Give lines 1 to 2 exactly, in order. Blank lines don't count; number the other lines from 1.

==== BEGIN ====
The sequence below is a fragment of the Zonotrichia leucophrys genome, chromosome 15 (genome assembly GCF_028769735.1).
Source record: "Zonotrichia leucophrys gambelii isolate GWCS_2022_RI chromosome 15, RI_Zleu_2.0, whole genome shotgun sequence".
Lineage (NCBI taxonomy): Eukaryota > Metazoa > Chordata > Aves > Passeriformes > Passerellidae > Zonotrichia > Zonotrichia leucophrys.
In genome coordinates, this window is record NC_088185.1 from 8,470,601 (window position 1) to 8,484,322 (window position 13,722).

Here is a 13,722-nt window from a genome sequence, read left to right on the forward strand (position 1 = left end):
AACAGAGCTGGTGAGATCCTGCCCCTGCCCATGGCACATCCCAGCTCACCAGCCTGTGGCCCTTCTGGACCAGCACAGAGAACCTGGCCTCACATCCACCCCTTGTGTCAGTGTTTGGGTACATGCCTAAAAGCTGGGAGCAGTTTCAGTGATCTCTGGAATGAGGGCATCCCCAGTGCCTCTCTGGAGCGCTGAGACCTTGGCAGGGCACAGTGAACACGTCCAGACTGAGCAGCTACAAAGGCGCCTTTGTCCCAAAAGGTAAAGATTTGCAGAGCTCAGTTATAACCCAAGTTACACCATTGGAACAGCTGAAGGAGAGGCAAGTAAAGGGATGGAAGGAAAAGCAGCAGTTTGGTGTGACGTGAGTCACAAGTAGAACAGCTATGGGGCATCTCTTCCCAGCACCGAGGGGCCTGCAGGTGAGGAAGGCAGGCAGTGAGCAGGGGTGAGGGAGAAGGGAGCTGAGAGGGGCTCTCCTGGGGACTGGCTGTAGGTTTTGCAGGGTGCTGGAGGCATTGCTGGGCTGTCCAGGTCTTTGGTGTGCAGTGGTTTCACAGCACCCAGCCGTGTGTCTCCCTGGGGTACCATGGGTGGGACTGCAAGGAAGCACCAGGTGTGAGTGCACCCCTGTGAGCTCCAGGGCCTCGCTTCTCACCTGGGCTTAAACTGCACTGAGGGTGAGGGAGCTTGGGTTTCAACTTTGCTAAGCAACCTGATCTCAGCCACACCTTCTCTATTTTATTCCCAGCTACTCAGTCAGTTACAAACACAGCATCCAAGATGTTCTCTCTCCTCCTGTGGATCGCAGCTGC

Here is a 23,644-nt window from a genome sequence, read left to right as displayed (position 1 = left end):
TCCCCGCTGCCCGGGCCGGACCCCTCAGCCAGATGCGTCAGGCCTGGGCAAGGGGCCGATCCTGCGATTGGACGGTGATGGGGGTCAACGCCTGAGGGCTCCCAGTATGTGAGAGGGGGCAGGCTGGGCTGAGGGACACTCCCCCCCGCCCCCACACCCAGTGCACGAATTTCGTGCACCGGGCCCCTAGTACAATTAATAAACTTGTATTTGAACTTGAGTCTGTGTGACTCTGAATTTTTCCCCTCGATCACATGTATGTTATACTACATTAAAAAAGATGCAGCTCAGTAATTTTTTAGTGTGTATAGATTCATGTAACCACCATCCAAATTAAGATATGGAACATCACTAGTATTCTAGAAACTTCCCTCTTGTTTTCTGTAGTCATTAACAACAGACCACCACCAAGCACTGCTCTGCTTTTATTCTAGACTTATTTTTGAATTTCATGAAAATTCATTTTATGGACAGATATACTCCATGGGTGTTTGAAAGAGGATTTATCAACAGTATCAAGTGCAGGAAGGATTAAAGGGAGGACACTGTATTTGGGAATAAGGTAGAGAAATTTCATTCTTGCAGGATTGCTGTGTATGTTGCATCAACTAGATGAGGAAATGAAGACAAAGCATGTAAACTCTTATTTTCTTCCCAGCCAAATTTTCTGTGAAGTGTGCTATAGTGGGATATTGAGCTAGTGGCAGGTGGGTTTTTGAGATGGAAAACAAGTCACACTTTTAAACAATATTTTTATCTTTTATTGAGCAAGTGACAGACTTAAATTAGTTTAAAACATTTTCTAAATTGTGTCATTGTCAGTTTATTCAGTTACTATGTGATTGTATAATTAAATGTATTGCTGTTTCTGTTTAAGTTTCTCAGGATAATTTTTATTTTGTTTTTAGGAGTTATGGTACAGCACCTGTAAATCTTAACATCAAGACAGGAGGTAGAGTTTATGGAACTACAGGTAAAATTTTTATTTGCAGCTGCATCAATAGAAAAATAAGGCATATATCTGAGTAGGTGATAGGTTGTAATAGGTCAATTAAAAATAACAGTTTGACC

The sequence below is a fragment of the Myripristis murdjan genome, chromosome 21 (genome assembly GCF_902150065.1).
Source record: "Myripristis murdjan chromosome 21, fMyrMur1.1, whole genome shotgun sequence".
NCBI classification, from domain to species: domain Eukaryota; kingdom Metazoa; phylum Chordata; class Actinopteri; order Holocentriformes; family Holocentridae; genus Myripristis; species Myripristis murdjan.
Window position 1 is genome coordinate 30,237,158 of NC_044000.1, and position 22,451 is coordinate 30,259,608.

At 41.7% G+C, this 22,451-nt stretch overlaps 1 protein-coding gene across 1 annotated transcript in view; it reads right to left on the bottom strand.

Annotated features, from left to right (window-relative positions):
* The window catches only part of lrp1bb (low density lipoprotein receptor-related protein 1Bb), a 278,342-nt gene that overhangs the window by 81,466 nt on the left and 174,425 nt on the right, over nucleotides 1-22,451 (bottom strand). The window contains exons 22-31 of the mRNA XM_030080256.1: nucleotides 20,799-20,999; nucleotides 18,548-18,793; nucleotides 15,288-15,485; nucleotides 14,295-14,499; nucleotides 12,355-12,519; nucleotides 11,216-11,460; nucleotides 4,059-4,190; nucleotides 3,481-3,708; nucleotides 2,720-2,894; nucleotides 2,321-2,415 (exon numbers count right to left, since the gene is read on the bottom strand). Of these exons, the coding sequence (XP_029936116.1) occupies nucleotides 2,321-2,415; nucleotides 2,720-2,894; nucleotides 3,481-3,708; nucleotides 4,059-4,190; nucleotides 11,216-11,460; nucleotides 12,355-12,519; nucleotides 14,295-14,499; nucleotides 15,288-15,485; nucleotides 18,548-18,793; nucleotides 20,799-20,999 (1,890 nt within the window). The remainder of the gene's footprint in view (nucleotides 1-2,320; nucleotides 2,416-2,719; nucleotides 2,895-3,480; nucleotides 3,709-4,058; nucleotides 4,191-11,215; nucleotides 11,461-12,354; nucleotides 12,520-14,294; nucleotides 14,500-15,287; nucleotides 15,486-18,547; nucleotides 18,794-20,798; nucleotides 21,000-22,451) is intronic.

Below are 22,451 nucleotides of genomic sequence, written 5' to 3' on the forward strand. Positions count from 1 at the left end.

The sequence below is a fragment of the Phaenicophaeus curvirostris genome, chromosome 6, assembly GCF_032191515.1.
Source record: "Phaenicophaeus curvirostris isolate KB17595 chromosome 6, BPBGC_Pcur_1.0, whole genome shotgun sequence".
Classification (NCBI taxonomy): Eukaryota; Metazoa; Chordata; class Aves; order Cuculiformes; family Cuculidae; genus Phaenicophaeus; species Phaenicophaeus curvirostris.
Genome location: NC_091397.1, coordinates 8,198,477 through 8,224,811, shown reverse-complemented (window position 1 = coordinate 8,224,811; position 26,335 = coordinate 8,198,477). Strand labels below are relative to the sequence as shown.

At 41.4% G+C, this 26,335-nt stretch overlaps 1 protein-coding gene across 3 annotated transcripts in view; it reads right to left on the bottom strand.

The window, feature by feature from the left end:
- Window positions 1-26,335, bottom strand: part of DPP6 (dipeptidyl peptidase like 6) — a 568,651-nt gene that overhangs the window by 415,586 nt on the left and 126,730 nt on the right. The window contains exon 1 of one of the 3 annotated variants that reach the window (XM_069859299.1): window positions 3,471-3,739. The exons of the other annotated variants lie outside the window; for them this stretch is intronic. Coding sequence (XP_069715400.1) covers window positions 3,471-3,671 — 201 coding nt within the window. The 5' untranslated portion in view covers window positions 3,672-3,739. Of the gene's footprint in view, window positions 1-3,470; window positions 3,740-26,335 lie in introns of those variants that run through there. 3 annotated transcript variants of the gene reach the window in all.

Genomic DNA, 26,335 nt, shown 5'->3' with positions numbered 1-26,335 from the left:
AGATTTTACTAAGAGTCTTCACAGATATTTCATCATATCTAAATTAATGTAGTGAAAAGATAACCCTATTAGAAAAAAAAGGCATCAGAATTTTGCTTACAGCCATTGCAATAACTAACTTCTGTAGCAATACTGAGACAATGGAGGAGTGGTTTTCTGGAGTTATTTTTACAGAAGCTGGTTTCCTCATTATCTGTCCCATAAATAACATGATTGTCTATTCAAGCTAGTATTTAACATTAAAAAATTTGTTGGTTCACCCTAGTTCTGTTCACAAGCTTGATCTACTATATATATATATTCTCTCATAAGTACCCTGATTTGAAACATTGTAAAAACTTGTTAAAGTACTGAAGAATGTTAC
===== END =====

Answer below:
The sequence below is a fragment of the Zonotrichia leucophrys genome, chromosome 15 (genome assembly GCF_028769735.1).
Source record: "Zonotrichia leucophrys gambelii isolate GWCS_2022_RI chromosome 15, RI_Zleu_2.0, whole genome shotgun sequence".